|[95% confidence interval]|
|Hospitalization for management of heart failure||0.151 [0.028–0.822]||0.029|
|Decrease in left ventricular ejection fraction to < 35%||0.290 [0.121–0.694]||0.005|
Our study shows that, compared with treatment of HF guided by professional guidelines , the introduction of an ACE-i when LVEF falls below 50% improves the long-term prognosis of patients suffering from Becker MD.
These findings are concordant with those of prior studies of Duchenne MD, the most severe dystrophinopathy [12–14], particularly with those of a randomized study, in which the prophylactic use of perindopril in patients with preserved LVEF, between the ages of 8 and 13 years, prevented the development of dilated cardiomyopathy at 5 years of follow-up . Furthermore, after the prolongation of the trial follow-up to 10 years, the survival rate was 93% in the perindopril in contrast with 66% in the placebo group, corresponding to an odds ratio of 0.15 . The magnitude of benefit conferred by ACE-i in our study is similar to that observed in that randomized study, and adds support to their reputed high efficacy in the prevention of myocardial dysfunction in dystrophinopathies, especially when introduced early in the course of the disease, with their preventive benefit becoming manifest after 5 to 10 years of follow-up.
The results of our study strongly support the systematic use of ACE-i in patients presenting with Becker MD as soon as the LVEF falls below 50. While, as found in Duchenne MD, there is currently no evidence that patients with Becker MD whose LVEF is ≥50% should be prescribed ACE-i, their potential benefit should nevertheless be further examined on the basis of different criteria, and the criteria of eligibility for this treatment may need to be revisited in the future. The presence of myocardial fibrosis might be an important observation, since it has been correlated with disease progression in patients presenting with Duchenne or Becker MD, particularly in presence of a preserved LVEF [23–25]. The combination of disease characteristics, such as fibrosis burden, blood biomarkers, myocardial strain and LVEF may refine the selection of candidates for cardioprotective treatments. It also remains to be determined whether other treatments of HF, for example mineralocorticoid receptor antagonists, perhaps combined with ACE-i, are beneficial in Becker as has been shown in Duchenne MD [26–28].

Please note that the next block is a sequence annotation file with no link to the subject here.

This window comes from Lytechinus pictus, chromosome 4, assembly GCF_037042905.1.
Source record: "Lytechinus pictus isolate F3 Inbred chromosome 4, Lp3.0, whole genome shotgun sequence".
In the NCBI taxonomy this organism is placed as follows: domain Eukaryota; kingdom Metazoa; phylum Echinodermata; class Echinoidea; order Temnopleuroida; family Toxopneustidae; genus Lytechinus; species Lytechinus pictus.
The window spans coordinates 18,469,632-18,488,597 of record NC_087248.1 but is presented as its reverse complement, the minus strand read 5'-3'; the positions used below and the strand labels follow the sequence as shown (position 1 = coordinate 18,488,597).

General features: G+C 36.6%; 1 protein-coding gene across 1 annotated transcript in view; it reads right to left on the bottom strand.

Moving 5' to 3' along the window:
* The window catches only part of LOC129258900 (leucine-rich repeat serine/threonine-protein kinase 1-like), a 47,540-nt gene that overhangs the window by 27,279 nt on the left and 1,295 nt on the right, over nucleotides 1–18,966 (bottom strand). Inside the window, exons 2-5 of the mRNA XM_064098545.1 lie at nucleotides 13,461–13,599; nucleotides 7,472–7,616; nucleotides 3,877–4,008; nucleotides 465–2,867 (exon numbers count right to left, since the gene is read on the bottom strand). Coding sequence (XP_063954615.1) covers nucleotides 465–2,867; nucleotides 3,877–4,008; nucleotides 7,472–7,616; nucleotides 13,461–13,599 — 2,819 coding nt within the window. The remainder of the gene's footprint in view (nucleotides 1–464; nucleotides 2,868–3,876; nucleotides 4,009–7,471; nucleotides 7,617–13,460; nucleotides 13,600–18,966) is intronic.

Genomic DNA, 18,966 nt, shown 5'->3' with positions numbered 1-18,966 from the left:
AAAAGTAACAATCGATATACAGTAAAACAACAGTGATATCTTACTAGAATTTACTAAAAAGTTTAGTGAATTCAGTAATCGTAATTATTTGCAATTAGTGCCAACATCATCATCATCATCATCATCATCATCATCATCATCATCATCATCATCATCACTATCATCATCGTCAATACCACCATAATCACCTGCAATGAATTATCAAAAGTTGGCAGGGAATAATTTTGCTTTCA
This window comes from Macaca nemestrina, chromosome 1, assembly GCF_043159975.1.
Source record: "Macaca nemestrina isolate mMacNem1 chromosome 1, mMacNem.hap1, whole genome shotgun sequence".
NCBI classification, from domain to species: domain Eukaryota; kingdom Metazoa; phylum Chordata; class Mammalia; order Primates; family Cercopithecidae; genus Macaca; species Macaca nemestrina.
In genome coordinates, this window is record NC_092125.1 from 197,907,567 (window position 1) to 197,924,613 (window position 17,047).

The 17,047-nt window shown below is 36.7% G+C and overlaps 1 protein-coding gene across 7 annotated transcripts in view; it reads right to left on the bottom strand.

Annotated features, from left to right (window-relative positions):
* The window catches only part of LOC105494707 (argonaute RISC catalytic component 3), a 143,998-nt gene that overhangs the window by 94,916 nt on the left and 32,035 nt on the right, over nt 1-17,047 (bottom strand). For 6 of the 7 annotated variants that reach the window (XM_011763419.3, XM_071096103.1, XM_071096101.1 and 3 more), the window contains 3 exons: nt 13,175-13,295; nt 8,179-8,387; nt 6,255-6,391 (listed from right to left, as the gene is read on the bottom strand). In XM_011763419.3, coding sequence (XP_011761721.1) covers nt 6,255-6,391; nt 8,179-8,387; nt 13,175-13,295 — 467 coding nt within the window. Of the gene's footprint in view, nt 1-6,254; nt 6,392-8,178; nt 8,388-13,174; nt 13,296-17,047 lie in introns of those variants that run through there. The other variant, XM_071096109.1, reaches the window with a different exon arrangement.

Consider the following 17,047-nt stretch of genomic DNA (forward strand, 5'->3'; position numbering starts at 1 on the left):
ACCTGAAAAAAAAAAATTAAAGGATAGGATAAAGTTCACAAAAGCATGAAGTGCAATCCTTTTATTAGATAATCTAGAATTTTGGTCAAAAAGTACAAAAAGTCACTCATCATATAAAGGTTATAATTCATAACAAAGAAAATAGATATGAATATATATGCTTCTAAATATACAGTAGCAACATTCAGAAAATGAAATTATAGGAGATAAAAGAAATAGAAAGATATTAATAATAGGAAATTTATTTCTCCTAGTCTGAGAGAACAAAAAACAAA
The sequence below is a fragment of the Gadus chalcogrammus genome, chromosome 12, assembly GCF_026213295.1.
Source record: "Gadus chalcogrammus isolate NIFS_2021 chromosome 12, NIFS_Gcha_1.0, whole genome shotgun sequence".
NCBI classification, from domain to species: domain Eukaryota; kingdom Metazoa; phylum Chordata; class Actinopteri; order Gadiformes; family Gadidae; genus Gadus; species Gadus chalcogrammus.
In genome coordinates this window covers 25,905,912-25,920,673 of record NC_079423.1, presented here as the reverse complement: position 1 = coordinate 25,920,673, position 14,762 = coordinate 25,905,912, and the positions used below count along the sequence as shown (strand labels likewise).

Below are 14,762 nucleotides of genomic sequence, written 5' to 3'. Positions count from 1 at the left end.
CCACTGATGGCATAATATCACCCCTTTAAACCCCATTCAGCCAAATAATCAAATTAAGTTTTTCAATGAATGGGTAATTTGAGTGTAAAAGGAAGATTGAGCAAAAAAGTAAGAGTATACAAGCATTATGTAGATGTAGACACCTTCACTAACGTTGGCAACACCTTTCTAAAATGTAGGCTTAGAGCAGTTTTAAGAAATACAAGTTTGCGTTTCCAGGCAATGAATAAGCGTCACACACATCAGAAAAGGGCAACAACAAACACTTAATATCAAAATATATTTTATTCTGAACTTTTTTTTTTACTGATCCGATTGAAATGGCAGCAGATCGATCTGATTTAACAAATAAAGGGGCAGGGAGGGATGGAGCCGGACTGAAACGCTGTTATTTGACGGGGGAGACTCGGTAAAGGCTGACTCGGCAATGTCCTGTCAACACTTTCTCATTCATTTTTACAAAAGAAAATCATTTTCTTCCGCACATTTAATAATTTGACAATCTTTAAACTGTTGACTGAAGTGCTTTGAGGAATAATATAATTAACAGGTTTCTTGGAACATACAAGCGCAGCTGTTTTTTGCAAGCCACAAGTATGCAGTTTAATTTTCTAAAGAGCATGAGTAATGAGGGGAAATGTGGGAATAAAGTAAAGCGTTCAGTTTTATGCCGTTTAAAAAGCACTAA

From a broader perspective, our study contributes to the question regarding the merit of prescribing treatments of HF in non-ischemic cardiomyopathy earlier than recommended by the professional guidelines. An increasing proportion of patients with myocardial disease and preserved LV systolic function are detected during screenings of families with inherited cardiomyopathies or of patients with systemic or neuromuscular disorders . It remains unclear whether ACE-i and other treatments of HF are effective in presence of a normal or mildly impaired LVEF, before thresholds are set and validated in studies of the general population. Our observations suggest that the potential prognostic benefit, safety and cost-effectiveness of prophylactic strategies need to be studied in high-risk disorders.
Limitations of our study
The first limitation of our study is its observational design, which may have biased the estimation of the ACE-i treatment effect. Using a propensity analysis, which most reliably limits the influence of potential confounders in this setting  we found a strong and highly significant association between ACE-i treatment and clinically important cardiac endpoints. Since patients treated with ACE-i may have been followed more closely than the untreated patients, perhaps resulting in the earlier detection and treatment of overt LV dysfunction, we compared and found a similar number of cardiological evaluations during follow-up in both groups. The retrospective design of our study is another limitation, which precluded a consistent prescription of the types and doses of ACE-i. Patients from the conventional treatment group were addressed later than the others but this was taken into consideration in the analysis via the propensity score.
In patients with Becker MD, treatment with ACE-i introduced when LVEF fell below 50%, instead of 40% as recommended by the guidelines of professional societies, was associated with better cardiac outcomes.
This study was funded by grants from AFM-Téléthon (Association Française contre les Myopathies).
CONFLICT OF INTEREST
The authors have no conflict of interest to disclose.
 The supplementary material is available in the electronic version of this article: https://dx.doi.org/10.3233/JND-200620.